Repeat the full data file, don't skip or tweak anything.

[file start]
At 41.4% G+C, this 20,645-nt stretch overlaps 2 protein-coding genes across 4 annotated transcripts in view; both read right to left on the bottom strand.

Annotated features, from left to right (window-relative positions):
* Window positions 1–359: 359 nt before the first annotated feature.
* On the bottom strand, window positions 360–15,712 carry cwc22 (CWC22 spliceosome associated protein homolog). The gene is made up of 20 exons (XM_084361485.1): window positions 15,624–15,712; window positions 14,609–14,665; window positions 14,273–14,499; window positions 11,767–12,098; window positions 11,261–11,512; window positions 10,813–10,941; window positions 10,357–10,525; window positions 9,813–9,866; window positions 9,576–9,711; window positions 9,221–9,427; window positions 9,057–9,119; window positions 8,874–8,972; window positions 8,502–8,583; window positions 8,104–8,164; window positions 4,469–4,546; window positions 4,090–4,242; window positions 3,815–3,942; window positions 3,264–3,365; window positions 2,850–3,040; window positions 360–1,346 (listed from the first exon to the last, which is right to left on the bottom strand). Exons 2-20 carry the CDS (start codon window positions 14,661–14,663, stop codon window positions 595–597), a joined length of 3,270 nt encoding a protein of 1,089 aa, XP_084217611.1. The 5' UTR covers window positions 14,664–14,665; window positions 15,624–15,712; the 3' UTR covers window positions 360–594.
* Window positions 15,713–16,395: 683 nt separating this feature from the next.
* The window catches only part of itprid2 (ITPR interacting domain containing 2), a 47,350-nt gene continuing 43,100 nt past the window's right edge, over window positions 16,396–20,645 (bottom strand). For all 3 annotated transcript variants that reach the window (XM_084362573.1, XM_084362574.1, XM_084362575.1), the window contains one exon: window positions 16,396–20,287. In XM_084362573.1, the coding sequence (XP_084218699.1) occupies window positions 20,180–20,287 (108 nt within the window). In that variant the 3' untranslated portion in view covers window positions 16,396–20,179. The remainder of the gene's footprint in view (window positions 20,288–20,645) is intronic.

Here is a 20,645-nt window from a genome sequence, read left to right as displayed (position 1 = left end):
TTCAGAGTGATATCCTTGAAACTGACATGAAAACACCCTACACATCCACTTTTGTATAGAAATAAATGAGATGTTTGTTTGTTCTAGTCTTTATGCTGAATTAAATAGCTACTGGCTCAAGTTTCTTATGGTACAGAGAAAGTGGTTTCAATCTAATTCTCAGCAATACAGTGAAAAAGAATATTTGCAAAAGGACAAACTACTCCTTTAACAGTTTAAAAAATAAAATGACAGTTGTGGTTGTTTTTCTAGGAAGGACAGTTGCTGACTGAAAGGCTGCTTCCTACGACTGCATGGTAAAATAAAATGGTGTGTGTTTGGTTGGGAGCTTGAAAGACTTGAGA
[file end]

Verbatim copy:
At 41.4% G+C, this 20,645-nt stretch overlaps 2 protein-coding genes across 4 annotated transcripts in view; both read right to left on the bottom strand.

Annotated features, from left to right (window-relative positions):
* Window positions 1–359: 359 nt before the first annotated feature.
* On the bottom strand, window positions 360–15,712 carry cwc22 (CWC22 spliceosome associated protein homolog). The gene is made up of 20 exons (XM_084361485.1): window positions 15,624–15,712; window positions 14,609–14,665; window positions 14,273–14,499; window positions 11,767–12,098; window positions 11,261–11,512; window positions 10,813–10,941; window positions 10,357–10,525; window positions 9,813–9,866; window positions 9,576–9,711; window positions 9,221–9,427; window positions 9,057–9,119; window positions 8,874–8,972; window positions 8,502–8,583; window positions 8,104–8,164; window positions 4,469–4,546; window positions 4,090–4,242; window positions 3,815–3,942; window positions 3,264–3,365; window positions 2,850–3,040; window positions 360–1,346 (listed from the first exon to the last, which is right to left on the bottom strand). Exons 2-20 carry the CDS (start codon window positions 14,661–14,663, stop codon window positions 595–597), a joined length of 3,270 nt encoding a protein of 1,089 aa, XP_084217611.1. The 5' UTR covers window positions 14,664–14,665; window positions 15,624–15,712; the 3' UTR covers window positions 360–594.
* Window positions 15,713–16,395: 683 nt separating this feature from the next.
* The window catches only part of itprid2 (ITPR interacting domain containing 2), a 47,350-nt gene continuing 43,100 nt past the window's right edge, over window positions 16,396–20,645 (bottom strand). For all 3 annotated transcript variants that reach the window (XM_084362573.1, XM_084362574.1, XM_084362575.1), the window contains one exon: window positions 16,396–20,287. In XM_084362573.1, the coding sequence (XP_084218699.1) occupies window positions 20,180–20,287 (108 nt within the window). In that variant the 3' untranslated portion in view covers window positions 16,396–20,179. The remainder of the gene's footprint in view (window positions 20,288–20,645) is intronic.

Here is a 20,645-nt window from a genome sequence, read left to right as displayed (position 1 = left end):
TTCAGAGTGATATCCTTGAAACTGACATGAAAACACCCTACACATCCACTTTTGTATAGAAATAAATGAGATGTTTGTTTGTTCTAGTCTTTATGCTGAATTAAATAGCTACTGGCTCAAGTTTCTTATGGTACAGAGAAAGTGGTTTCAATCTAATTCTCAGCAATACAGTGAAAAAGAATATTTGCAAAAGGACAAACTACTCCTTTAACAGTTTAAAAAATAAAATGACAGTTGTGGTTGTTTTTCTAGGAAGGACAGTTGCTGACTGAAAGGCTGCTTCCTACGACTGCATGGTAAAATAAAATGGTGTGTGTTTGGTTGGGAGCTTGAAAGACTTGAGA